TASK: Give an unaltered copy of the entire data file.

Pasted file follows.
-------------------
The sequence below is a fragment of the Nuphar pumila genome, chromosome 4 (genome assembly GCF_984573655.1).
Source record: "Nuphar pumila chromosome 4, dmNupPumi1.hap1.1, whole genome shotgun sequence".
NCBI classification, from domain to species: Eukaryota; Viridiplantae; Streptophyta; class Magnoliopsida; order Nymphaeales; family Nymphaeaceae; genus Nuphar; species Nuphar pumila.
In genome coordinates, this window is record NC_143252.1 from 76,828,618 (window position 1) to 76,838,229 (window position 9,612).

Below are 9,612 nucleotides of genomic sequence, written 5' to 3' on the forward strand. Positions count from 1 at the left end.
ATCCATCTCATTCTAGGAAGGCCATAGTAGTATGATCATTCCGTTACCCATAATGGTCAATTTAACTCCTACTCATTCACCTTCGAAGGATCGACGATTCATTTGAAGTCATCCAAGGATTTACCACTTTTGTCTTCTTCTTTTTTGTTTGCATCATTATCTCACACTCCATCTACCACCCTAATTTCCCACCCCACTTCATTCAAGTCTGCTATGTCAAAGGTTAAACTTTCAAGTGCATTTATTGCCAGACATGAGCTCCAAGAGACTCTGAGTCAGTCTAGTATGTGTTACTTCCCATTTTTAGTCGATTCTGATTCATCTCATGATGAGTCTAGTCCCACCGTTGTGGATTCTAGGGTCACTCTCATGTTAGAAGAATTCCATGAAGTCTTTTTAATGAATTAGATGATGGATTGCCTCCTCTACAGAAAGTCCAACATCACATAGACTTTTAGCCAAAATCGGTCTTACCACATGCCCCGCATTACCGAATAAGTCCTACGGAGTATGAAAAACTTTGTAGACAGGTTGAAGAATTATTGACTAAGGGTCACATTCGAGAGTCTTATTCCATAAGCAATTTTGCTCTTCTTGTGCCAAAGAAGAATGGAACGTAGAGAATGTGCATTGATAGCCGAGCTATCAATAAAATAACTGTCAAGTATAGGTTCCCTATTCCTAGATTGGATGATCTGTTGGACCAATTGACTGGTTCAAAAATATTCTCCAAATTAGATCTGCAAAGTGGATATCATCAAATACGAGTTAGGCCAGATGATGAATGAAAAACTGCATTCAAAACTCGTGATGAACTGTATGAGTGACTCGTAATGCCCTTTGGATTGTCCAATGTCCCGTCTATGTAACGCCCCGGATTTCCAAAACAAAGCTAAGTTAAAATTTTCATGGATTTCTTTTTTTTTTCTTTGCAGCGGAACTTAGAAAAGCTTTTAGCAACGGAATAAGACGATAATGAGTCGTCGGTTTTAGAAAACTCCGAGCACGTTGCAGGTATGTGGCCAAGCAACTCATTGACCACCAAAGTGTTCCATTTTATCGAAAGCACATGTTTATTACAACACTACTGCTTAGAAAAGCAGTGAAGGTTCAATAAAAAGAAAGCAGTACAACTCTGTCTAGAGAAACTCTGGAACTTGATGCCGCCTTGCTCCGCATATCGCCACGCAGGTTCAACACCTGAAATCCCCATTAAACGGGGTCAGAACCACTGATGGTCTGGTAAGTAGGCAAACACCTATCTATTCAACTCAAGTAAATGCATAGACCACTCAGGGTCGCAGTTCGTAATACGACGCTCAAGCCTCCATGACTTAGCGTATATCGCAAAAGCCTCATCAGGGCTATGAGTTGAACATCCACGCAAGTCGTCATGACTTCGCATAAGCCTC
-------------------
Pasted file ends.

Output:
The sequence below is a fragment of the Nuphar pumila genome, chromosome 4 (genome assembly GCF_984573655.1).
Source record: "Nuphar pumila chromosome 4, dmNupPumi1.hap1.1, whole genome shotgun sequence".
NCBI classification, from domain to species: Eukaryota; Viridiplantae; Streptophyta; class Magnoliopsida; order Nymphaeales; family Nymphaeaceae; genus Nuphar; species Nuphar pumila.
In genome coordinates, this window is record NC_143252.1 from 76,828,618 (window position 1) to 76,838,229 (window position 9,612).

Below are 9,612 nucleotides of genomic sequence, written 5' to 3' on the forward strand. Positions count from 1 at the left end.
ATCCATCTCATTCTAGGAAGGCCATAGTAGTATGATCATTCCGTTACCCATAATGGTCAATTTAACTCCTACTCATTCACCTTCGAAGGATCGACGATTCATTTGAAGTCATCCAAGGATTTACCACTTTTGTCTTCTTCTTTTTTGTTTGCATCATTATCTCACACTCCATCTACCACCCTAATTTCCCACCCCACTTCATTCAAGTCTGCTATGTCAAAGGTTAAACTTTCAAGTGCATTTATTGCCAGACATGAGCTCCAAGAGACTCTGAGTCAGTCTAGTATGTGTTACTTCCCATTTTTAGTCGATTCTGATTCATCTCATGATGAGTCTAGTCCCACCGTTGTGGATTCTAGGGTCACTCTCATGTTAGAAGAATTCCATGAAGTCTTTTTAATGAATTAGATGATGGATTGCCTCCTCTACAGAAAGTCCAACATCACATAGACTTTTAGCCAAAATCGGTCTTACCACATGCCCCGCATTACCGAATAAGTCCTACGGAGTATGAAAAACTTTGTAGACAGGTTGAAGAATTATTGACTAAGGGTCACATTCGAGAGTCTTATTCCATAAGCAATTTTGCTCTTCTTGTGCCAAAGAAGAATGGAACGTAGAGAATGTGCATTGATAGCCGAGCTATCAATAAAATAACTGTCAAGTATAGGTTCCCTATTCCTAGATTGGATGATCTGTTGGACCAATTGACTGGTTCAAAAATATTCTCCAAATTAGATCTGCAAAGTGGATATCATCAAATACGAGTTAGGCCAGATGATGAATGAAAAACTGCATTCAAAACTCGTGATGAACTGTATGAGTGACTCGTAATGCCCTTTGGATTGTCCAATGTCCCGTCTATGTAACGCCCCGGATTTCCAAAACAAAGCTAAGTTAAAATTTTCATGGATTTCTTTTTTTTTTCTTTGCAGCGGAACTTAGAAAAGCTTTTAGCAACGGAATAAGACGATAATGAGTCGTCGGTTTTAGAAAACTCCGAGCACGTTGCAGGTATGTGGCCAAGCAACTCATTGACCACCAAAGTGTTCCATTTTATCGAAAGCACATGTTTATTACAACACTACTGCTTAGAAAAGCAGTGAAGGTTCAATAAAAAGAAAGCAGTACAACTCTGTCTAGAGAAACTCTGGAACTTGATGCCGCCTTGCTCCGCATATCGCCACGCAGGTTCAACACCTGAAATCCCCATTAAACGGGGTCAGAACCACTGATGGTCTGGTAAGTAGGCAAACACCTATCTATTCAACTCAAGTAAATGCATAGACCACTCAGGGTCGCAGTTCGTAATACGACGCTCAAGCCTCCATGACTTAGCGTATATCGCAAAAGCCTCATCAGGGCTATGAGTTGAACATCCACGCAAGTCGTCATGACTTCGCATAAGCCTC